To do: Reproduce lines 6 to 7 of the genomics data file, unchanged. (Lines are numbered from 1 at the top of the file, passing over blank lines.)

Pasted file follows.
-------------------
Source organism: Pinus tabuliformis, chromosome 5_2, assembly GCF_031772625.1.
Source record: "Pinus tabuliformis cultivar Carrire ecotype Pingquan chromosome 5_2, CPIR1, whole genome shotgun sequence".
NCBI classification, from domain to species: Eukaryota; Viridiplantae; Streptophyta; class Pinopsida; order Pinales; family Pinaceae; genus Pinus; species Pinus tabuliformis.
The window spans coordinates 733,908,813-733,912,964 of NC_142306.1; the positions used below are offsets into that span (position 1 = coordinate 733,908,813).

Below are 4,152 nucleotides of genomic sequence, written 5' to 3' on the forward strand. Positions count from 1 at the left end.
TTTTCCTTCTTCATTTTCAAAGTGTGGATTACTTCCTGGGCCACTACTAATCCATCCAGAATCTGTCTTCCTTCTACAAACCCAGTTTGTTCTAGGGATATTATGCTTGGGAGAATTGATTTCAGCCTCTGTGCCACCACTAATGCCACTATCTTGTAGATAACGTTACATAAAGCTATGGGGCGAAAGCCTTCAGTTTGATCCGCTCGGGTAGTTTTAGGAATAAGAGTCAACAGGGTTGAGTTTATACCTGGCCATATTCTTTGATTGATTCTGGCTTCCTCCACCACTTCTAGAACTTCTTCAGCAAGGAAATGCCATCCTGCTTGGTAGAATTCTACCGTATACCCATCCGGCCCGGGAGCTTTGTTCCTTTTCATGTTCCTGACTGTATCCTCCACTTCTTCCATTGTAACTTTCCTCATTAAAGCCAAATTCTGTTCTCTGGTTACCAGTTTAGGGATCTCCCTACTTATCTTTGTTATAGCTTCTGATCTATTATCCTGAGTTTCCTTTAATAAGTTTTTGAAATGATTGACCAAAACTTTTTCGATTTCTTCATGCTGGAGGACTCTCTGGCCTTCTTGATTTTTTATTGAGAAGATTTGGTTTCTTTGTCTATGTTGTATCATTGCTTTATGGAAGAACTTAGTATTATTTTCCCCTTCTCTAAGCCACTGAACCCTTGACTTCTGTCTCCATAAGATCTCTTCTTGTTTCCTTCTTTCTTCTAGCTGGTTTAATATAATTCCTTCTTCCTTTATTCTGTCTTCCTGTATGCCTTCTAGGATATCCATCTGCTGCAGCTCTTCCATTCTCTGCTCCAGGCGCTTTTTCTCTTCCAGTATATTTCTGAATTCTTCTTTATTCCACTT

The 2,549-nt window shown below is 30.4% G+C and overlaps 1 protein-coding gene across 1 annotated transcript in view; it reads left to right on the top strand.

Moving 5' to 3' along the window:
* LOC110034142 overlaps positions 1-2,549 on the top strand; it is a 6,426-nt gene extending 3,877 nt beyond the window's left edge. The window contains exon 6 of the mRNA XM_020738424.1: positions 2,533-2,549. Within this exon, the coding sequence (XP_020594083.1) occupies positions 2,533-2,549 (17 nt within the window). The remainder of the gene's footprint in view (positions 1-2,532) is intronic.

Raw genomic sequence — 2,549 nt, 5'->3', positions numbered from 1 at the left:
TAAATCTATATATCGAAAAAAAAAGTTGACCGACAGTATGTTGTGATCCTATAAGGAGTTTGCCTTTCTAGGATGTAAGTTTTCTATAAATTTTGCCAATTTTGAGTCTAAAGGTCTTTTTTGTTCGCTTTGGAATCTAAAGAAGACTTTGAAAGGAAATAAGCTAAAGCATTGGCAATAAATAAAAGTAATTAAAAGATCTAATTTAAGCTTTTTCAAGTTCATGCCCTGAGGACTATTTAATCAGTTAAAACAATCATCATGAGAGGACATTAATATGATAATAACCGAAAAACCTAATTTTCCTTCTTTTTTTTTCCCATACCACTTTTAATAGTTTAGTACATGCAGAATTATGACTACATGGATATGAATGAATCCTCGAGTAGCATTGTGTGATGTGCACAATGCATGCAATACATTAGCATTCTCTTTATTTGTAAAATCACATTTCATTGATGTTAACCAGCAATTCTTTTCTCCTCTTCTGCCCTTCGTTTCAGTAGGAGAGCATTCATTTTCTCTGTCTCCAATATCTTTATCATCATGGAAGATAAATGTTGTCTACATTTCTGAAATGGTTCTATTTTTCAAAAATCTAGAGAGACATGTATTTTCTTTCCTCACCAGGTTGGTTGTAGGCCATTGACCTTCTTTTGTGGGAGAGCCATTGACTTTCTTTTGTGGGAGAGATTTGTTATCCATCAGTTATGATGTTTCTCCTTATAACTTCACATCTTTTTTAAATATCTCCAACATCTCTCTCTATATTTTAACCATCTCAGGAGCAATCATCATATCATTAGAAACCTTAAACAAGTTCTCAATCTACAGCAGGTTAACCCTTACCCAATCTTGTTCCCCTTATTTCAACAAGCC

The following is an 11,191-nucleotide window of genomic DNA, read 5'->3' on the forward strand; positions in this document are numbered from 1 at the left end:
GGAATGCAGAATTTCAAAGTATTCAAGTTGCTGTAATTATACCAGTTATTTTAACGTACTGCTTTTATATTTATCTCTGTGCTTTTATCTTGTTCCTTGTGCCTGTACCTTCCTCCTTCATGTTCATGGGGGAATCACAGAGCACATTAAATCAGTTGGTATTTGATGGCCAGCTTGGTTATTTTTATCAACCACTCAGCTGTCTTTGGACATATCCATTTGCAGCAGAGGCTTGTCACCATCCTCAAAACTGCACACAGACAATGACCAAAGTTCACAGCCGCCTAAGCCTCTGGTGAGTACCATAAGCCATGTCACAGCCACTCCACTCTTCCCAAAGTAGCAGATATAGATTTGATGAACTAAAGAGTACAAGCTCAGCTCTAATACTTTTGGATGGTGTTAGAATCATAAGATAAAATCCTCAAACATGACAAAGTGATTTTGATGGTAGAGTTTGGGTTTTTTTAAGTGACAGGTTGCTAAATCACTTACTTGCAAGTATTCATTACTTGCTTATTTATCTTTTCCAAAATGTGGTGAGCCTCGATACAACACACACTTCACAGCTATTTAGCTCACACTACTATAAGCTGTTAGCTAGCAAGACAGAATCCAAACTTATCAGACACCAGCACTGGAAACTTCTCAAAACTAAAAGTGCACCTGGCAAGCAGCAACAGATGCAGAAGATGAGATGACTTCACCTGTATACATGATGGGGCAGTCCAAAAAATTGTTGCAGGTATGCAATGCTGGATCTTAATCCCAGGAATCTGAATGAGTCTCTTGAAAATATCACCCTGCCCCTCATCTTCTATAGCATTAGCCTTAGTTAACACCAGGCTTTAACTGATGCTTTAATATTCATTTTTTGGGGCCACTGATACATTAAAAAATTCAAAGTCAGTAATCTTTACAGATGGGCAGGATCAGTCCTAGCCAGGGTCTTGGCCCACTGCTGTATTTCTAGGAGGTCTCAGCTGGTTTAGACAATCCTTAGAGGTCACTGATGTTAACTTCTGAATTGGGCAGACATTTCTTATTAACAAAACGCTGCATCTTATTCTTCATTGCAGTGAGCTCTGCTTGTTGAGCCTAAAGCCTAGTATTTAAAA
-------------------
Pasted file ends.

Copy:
TTTTCCTTCTTCATTTTCAAAGTGTGGATTACTTCCTGGGCCACTACTAATCCATCCAGAATCTGTCTTCCTTCTACAAACCCAGTTTGTTCTAGGGATATTATGCTTGGGAGAATTGATTTCAGCCTCTGTGCCACCACTAATGCCACTATCTTGTAGATAACGTTACATAAAGCTATGGGGCGAAAGCCTTCAGTTTGATCCGCTCGGGTAGTTTTAGGAATAAGAGTCAACAGGGTTGAGTTTATACCTGGCCATATTCTTTGATTGATTCTGGCTTCCTCCACCACTTCTAGAACTTCTTCAGCAAGGAAATGCCATCCTGCTTGGTAGAATTCTACCGTATACCCATCCGGCCCGGGAGCTTTGTTCCTTTTCATGTTCCTGACTGTATCCTCCACTTCTTCCATTGTAACTTTCCTCATTAAAGCCAAATTCTGTTCTCTGGTTACCAGTTTAGGGATCTCCCTACTTATCTTTGTTATAGCTTCTGATCTATTATCCTGAGTTTCCTTTAATAAGTTTTTGAAATGATTGACCAAAACTTTTTCGATTTCTTCATGCTGGAGGACTCTCTGGCCTTCTTGATTTTTTATTGAGAAGATTTGGTTTCTTTGTCTATGTTGTATCATTGCTTTATGGAAGAACTTAGTATTATTTTCCCCTTCTCTAAGCCACTGAACCCTTGACTTCTGTCTCCATAAGATCTCTTCTTGTTTCCTTCTTTCTTCTAGCTGGTTTAATATAATTCCTTCTTCCTTTATTCTGTCTTCCTGTATGCCTTCTAGGATATCCATCTGCTGCAGCTCTTCCATTCTCTGCTCCAGGCGCTTTTTCTCTTCCAGTATATTTCTGAATTCTTCTTTATTCCACTT

The 2,549-nt window shown below is 30.4% G+C and overlaps 1 protein-coding gene across 1 annotated transcript in view; it reads left to right on the top strand.